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Your guide to Tauranga
All About Tauranga
Between the rich green of the Kaimai Ranges and the sparkling blue Pacific Ocean is the harbor city of Tauranga, part of New Zealand’s beautiful Bay of Plenty region. On the east coast of the North Island, Tauranga has some of the country’s most beloved beaches. The golden sands of Mount Maunganui and Papamoa Beach have plenty of space for swimming, surfing, and kitesurfing, while sailors, kayakers, and paddleboarders have all the fun in the extensive harbor, sheltered by the forested barrier of Matakana Island.
The marine environment offshore from Tauranga’s many bays and islands is rich and popular with scuba divers. Before sunset, head across to Pilot Bay Beach to sit on the soft golden sand and watch the sun go down behind Mount Maunganui. Apart from all these natural treasures, Tauranga is also a cultural hub, with an art gallery showcasing historical and contemporary works, an aviation museum, and a lively center full of shops and restaurants.
When is the best time to stay in a vacation rental in Tauranga?
The upper half of the North Island has a subtropical climate, and Tauranga combines this with a coastal influence, creating pleasant conditions year-round and little variation in temperature. The Bay of Plenty has the most sunshine hours in the country, although it can rain any time of the year in New Zealand, so be sure to pack waterproof clothing. Summertime extends from November through April, while the coldest and wettest months are June and July. School summer holidays in January see Tauranga and its beaches busy with vacationers, creating a lively buzz. On Easter weekend, a large national jazz festival in Tauranga brings a carnival atmosphere with markets and a vintage car parade. Multiple stages are set up through the central city, attracting some of the best local and international jazz and blues artists.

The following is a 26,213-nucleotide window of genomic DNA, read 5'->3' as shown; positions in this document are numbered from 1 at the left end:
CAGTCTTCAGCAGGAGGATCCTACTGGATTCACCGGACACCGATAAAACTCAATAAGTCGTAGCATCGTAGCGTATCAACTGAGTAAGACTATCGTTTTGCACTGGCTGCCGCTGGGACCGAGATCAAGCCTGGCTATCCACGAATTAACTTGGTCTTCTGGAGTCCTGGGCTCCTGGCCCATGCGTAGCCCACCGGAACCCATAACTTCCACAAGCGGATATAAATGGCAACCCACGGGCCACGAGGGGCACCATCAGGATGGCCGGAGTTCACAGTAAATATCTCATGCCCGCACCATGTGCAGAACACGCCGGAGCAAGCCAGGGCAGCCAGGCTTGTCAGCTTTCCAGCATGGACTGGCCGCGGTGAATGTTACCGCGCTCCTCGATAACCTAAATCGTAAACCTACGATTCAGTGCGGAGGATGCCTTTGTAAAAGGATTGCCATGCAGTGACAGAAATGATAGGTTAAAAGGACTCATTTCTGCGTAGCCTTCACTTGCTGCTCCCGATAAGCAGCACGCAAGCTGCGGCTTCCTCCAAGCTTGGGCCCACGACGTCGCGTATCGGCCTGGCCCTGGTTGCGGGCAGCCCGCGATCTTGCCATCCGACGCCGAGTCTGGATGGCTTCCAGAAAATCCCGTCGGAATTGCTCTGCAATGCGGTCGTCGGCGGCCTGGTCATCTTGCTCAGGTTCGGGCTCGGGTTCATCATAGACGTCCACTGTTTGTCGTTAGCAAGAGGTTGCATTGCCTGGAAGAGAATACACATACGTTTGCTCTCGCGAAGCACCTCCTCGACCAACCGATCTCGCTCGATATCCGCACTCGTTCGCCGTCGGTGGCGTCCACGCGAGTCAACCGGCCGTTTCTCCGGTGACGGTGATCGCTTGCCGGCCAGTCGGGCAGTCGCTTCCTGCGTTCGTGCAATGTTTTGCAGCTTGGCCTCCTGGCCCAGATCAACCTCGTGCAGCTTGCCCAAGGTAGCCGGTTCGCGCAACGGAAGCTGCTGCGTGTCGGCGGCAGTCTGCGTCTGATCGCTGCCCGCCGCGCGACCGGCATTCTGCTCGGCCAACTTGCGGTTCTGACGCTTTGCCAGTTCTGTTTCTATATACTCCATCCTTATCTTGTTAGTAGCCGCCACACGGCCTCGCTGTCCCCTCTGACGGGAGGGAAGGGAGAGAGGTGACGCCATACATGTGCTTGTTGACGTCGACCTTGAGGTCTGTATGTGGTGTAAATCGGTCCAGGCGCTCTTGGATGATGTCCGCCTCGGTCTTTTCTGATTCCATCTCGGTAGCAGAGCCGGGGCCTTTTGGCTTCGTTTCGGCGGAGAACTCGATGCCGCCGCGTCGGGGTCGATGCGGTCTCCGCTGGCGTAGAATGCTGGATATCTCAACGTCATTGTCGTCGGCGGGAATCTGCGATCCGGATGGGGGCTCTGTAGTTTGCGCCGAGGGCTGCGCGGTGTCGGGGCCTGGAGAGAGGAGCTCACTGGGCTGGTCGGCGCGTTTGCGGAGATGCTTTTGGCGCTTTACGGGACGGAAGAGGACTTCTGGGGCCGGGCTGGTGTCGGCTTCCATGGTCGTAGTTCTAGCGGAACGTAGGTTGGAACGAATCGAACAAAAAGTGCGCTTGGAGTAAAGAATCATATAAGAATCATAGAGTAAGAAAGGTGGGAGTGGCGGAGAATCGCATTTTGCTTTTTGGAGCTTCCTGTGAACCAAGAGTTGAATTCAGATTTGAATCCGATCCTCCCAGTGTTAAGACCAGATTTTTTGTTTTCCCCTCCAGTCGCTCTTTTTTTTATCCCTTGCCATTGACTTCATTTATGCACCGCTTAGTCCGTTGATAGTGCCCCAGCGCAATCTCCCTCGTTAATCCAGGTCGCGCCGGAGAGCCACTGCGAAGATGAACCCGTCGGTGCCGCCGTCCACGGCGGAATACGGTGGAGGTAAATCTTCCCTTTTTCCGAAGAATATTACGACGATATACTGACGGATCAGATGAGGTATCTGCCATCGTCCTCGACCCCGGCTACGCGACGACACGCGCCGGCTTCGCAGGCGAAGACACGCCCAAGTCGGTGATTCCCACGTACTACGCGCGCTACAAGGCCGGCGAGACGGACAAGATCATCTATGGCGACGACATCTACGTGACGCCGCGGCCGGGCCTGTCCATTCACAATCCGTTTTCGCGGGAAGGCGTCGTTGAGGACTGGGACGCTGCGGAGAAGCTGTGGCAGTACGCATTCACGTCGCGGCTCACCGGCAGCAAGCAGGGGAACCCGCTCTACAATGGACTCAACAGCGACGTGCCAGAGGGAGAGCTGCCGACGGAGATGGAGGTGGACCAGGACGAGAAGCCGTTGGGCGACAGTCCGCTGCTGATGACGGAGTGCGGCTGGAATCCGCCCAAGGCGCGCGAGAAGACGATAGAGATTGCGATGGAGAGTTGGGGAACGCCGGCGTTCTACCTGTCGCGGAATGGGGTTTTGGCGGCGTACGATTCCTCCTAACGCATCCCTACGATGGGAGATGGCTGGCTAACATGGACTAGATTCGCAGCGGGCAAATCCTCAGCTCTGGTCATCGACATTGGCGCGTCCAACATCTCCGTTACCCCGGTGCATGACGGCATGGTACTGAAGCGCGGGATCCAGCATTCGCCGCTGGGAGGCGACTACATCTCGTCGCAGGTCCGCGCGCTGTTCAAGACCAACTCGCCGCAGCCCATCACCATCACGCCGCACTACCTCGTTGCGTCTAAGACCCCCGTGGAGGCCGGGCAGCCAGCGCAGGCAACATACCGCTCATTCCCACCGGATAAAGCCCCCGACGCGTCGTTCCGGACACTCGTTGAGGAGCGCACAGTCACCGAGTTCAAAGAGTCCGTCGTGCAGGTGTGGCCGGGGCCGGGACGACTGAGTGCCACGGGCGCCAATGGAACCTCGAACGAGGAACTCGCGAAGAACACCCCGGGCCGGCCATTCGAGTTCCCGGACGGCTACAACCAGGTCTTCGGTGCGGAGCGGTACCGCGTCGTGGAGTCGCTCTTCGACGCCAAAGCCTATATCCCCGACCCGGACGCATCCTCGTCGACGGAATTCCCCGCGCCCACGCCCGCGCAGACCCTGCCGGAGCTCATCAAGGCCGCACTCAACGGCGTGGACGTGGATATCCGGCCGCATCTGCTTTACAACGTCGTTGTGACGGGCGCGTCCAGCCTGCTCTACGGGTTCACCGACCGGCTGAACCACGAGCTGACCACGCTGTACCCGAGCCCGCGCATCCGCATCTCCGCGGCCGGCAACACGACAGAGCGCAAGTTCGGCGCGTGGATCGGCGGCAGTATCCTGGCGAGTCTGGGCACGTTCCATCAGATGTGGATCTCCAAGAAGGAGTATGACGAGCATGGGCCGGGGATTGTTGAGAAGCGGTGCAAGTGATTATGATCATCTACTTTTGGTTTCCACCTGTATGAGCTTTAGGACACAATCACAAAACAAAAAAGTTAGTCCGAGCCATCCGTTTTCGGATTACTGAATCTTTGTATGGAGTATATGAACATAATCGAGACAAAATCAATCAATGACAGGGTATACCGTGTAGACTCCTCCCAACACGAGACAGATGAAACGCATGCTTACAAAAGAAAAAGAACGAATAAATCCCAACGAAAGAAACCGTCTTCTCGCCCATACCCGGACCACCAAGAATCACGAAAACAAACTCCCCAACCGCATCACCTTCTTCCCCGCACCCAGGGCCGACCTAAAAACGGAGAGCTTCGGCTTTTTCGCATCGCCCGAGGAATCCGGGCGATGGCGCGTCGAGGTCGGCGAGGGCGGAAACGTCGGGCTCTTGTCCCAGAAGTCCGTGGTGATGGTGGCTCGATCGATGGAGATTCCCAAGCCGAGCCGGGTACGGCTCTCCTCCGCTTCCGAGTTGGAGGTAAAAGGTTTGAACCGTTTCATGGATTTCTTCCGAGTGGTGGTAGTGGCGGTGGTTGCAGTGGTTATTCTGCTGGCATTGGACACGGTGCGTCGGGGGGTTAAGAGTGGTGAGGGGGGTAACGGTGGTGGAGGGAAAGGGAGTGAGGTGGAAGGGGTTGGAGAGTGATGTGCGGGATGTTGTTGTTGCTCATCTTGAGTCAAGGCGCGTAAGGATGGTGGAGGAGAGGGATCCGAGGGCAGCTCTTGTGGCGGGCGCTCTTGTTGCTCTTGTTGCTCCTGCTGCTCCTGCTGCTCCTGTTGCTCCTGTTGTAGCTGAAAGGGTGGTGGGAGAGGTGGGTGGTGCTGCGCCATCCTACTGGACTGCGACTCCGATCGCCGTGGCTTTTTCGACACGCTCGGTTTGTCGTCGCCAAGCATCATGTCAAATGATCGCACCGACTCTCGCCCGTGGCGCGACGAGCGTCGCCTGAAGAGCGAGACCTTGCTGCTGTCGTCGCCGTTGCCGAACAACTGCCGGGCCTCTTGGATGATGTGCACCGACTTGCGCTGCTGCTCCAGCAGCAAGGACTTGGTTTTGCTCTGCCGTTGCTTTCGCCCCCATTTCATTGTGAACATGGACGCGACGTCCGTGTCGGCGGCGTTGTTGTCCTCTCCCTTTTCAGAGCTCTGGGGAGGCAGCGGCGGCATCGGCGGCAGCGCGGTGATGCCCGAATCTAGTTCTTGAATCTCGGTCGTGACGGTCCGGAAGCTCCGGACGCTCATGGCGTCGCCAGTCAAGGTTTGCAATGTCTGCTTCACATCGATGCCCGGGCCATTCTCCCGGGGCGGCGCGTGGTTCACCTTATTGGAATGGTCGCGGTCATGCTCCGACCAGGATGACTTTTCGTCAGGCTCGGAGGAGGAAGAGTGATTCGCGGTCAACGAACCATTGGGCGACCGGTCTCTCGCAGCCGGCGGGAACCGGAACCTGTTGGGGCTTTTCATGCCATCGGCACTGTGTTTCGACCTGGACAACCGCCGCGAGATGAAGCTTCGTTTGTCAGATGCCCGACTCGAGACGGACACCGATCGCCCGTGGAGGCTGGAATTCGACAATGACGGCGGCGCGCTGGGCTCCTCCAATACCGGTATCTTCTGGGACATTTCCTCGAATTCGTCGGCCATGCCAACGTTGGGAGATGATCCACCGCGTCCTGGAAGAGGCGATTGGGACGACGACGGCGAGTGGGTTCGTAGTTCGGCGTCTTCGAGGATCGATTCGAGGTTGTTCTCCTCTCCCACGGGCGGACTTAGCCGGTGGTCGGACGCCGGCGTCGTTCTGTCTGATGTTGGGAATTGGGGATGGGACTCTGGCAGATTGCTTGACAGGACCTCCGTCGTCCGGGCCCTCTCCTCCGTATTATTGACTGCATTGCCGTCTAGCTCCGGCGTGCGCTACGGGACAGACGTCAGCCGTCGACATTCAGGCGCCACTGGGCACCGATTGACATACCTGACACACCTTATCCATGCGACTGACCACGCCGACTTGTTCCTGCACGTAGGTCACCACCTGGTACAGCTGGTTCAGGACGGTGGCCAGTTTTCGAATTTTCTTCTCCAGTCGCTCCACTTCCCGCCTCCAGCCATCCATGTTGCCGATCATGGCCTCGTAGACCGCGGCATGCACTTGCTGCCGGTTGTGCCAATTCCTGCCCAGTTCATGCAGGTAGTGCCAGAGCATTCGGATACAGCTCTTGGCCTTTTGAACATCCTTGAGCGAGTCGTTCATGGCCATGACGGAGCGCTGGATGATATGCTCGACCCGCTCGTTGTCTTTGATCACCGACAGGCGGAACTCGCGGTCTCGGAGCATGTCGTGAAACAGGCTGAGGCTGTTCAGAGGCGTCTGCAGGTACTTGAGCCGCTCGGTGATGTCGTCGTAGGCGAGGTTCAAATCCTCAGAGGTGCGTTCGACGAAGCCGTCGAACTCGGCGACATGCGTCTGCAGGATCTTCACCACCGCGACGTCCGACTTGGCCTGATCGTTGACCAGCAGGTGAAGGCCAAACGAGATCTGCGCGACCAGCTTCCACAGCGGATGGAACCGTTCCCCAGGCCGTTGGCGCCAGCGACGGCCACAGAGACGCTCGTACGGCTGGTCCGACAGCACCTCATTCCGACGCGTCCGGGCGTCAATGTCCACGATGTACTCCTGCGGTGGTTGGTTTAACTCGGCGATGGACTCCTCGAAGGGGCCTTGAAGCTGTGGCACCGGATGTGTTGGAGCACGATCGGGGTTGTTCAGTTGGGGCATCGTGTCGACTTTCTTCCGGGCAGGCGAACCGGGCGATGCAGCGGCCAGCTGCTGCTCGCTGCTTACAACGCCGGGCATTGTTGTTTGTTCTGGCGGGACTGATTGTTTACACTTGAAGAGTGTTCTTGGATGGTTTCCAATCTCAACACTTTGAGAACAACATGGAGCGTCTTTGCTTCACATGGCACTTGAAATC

What are the top things to do in Tauranga?
Consider taking a boat cruise through Tauranga’s inner harbor, where mangroves and tidal mudflats shelter oystercatchers and godwits. Alternatively, cruise or paddle to Matakana Island and spend time picnicking on the barrier island’s pristine white-sand beaches. Further out, your boat could be shadowed by pods of dolphins, and during certain times of the year, you may spot turtles and orcas.
Mount Maunganui is a mountain, a beach, and a suburb. The 800-foot summit of the extinct volcano is popular to climb — particularly at dawn — for spectacular 360-degree views across the landscape and ocean. There are two trail options, and the climb takes around 40 minutes on good paths. After your climb, cool off with a dip at Main Beach in the summer or go for a soak at the Mount Hot Pools in the winter.
Kaiate Falls/Te Rerekawau is a pair of waterfalls located a 30-minute drive east of Taurang amongst the lush rainforest. The first cascade is an 80-foot set of three tiers, with a 50-foot single-drop waterfall below it. From the parking lot, two short looped tracks lead around sections of the falls. Note that the path can be steep and slippery in places.